Friday, July 27, 2018

Staying safe and well in retirement

Members of the CCRP Central Jamaica Executive: (l-r) Dr Owen James (also a member of the CCRP Board), Mrs Sadie Johnson, Mrs Sonja Allen, Jean Lowrie-chin, Founder & Executive Chair, CCRP, Mrs Patricia ‘Pesh’ Blackwood (volunteer coordinator), Mr Leighton Ritch. 
The Central Jamaica Chapter of the Caribbean Community of Retired Persons (CCRP) is now in full swing with a great turnout for our first members meeting recently, chaired by CCRP Board Director Dr Owen James and held at the St. Mark’s Anglican Church Hall in Mandeville. The chapter is fully powered by volunteers: executive members Dr James, Coordinator Mrs Patricia ‘Pesh’ Blackwood, Mrs Sonja Allen, Mrs Sadie Johnson, and Mr Leighton Ritch. Mrs Jean Seaga Anderson has kindly given CCRP a part time desk at Global Travel Service in the Mandeville Plaza.

Members from St. Elizabeth, Manchester and Clarendon turned out to meet each other and to hear details of the Sagicor major medical insurance offered to members, from their helpful representatives Clive Ebanks and Errol Morris. It is a welcome relief for those who have had to exit other health plans after retirement. The organisation has also been promoting good money management and at our Kingston meeting last Monday, Karen Mullings, senior executive at VM Wealth urged members to invest wisely so they can maximise their savings.

We also shared the encouraging news that old-age pension benefits payable through the National Insurance Scheme (NIS) has been increased from $2,800 to $3,400 per week, while effective August 1, funeral benefits will increase to $90,000. We appreciate the keen interest that Minister of Labour and Social Security Shanine Robinson has been taking in the welfare of Jamaica’s elderly.
Now we have to look to their personal safety and security. CCRP issued a statement last week, condemning the murders of several senior citizens including two couples who had returned from abroad to retire in Jamaica.  The organisation asked for urgent measures to keep seniors safe.  They recommend that seniors create more neighbourhood watch groups, and that families of the elderly equip them with safety devices being offered by various security companies.

Safety and Security: A Growing Concern for Senior Citizens
INTERACTIVE SESSION: Lieutenant Commander George Overton of the Guardsman Group talks safety and security with members of the Caribbean Community of Retired Persons at the group’s Wellness and Lifestyle Evening held on Tuesday, July 24 at Phoenix Central, 2 Phoenix Avenue, Kingston 10

Kingston, Jamaica. (25 July 2018) – With the high level of crime and violence in the island, personal safety has been a growing concern for senior citizens. The Caribbean Community of Retired Persons (CCRP) invited the Guardsman Group to make a presentation on ‘Security for Seniors’ at its Wellness and Lifestyle Evening held on Tuesday, July 24 at Phoenix Central, 2 Phoenix Avenue in St. Andrew. Lieutenant Commander George Overton of Guardsman gave an enlightening talk on the vulnerabilities of senior citizens, and others, and the safety measures to be taken in addressing these vulnerabilities. 

Lieutenant Commander Overton welcomed the opportunity to address the group of senior citizens: “Any one incident that I can help people avoid is a plus for Jamaica and that is where I put my heart and my soul - in ensuring that people who live in this country can live safely and not have to worry about various threats that are around them.” He said that contrary to the belief held by many, “We all have vulnerabilities that must be acknowledged if we are to plan and decide how we are going to mitigate against those vulnerabilities.”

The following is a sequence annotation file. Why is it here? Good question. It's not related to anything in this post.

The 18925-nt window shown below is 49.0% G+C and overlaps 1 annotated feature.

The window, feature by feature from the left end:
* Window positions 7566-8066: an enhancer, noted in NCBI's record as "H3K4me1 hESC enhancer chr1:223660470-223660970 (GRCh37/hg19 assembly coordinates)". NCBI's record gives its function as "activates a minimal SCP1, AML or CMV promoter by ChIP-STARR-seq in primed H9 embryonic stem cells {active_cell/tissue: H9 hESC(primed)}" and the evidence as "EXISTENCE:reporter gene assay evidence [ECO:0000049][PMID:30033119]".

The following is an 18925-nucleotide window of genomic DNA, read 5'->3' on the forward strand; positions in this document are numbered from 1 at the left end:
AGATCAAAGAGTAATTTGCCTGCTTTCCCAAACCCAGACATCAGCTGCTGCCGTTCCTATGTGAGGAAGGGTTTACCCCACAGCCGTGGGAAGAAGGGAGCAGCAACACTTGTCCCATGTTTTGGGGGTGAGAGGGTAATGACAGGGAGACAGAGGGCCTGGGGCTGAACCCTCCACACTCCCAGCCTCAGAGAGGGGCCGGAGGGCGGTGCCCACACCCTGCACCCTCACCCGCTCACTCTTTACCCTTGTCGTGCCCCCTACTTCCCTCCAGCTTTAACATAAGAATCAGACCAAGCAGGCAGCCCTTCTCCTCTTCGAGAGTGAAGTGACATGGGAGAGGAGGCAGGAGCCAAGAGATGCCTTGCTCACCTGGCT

The three vulnerable areas highlighted by Lieutenant Commander Overton are as follows:

1. At home
Vulnerabilities increase with age. Engaging in set patterns of activity makes it easier for persons to become targets. For example, do you like to go jogging early in the mornings? What time do you go to the supermarket? What time do you go to bed?  If the answers to these questions are the same each day, then it becomes quite easy for predators to study your routine as to when best they can attack you. He recommended the use of security devices.

2. In transit 
When moving from place to place, persons, especially the elderly, are vulnerable to criminals and accidents. Having the right security system in place makes it easier for security companies to know your whereabouts and send help in an emergency.

3. Who do you open your doors to?
A common issue discussed at the meeting was the aspect of letting persons inside your home without knowing enough about them. As such, much effort should be made to gather adequate background information on those who have been contracted to work in your home. Sufficient information can be gathered by creating contact forms with simple need-to-know questions, followed by proof of identification. 

Founder and Executive Chairman of CCRP, Jean Lowrie-Chin, urged attendees to share the security information with others as she, too, is concerned about the safety of senior citizens. “There are simple things we do not think about that could really make the difference for your safety.” 

The Caribbean Community of Retired Persons continues to tackle the growing issues that affect retired persons or those preparing for retirement. The CCRP Wellness and Lifestyle Evening is held monthly with presentations on various subjects of interest after which members socialize and play board games.

Saturday, July 14, 2018

BPW Woman of Excellence - Dr Jennifer Mamby-Alexander

Mrs Gloria Langrin, Founding Member of BPW St Andrew presents the Mavis Watts Award
 to the phenomenal Dr Jennifer Mamby-Alexander.

by Jean Lowrie-Chin

Observer column published for MON 2 July 2018

When the youthful Dr Jennifer Mamby-Alexander stood up to accept the 2018 Mavis Watts Award from the Business & Professional Women’s Club (BPW) of St. Andrew a week ago, no one would guess that she had been diagnosed with Stage 4 breast cancer 32 years ago.  Dr Mamby-Alexander has used her experience and triumph to encourage others in their fight against the disease. 

One story she shared in her acceptance speech, shows you the resolve and grit of this woman.  Accepting an invitation to be guest speaker at a function in Nigeria, she packed three suitcases with copies her book, “A Practical Guide to Coping with Cancer” to donate to ladies who had invited her.  When she arrived at the British Airways check-out counter she was told that her bags were too heavy and would not be accepted.  She proceeded to show the representative the book and to explain why she wanted to share them with the Nigerian women she had been invited to address.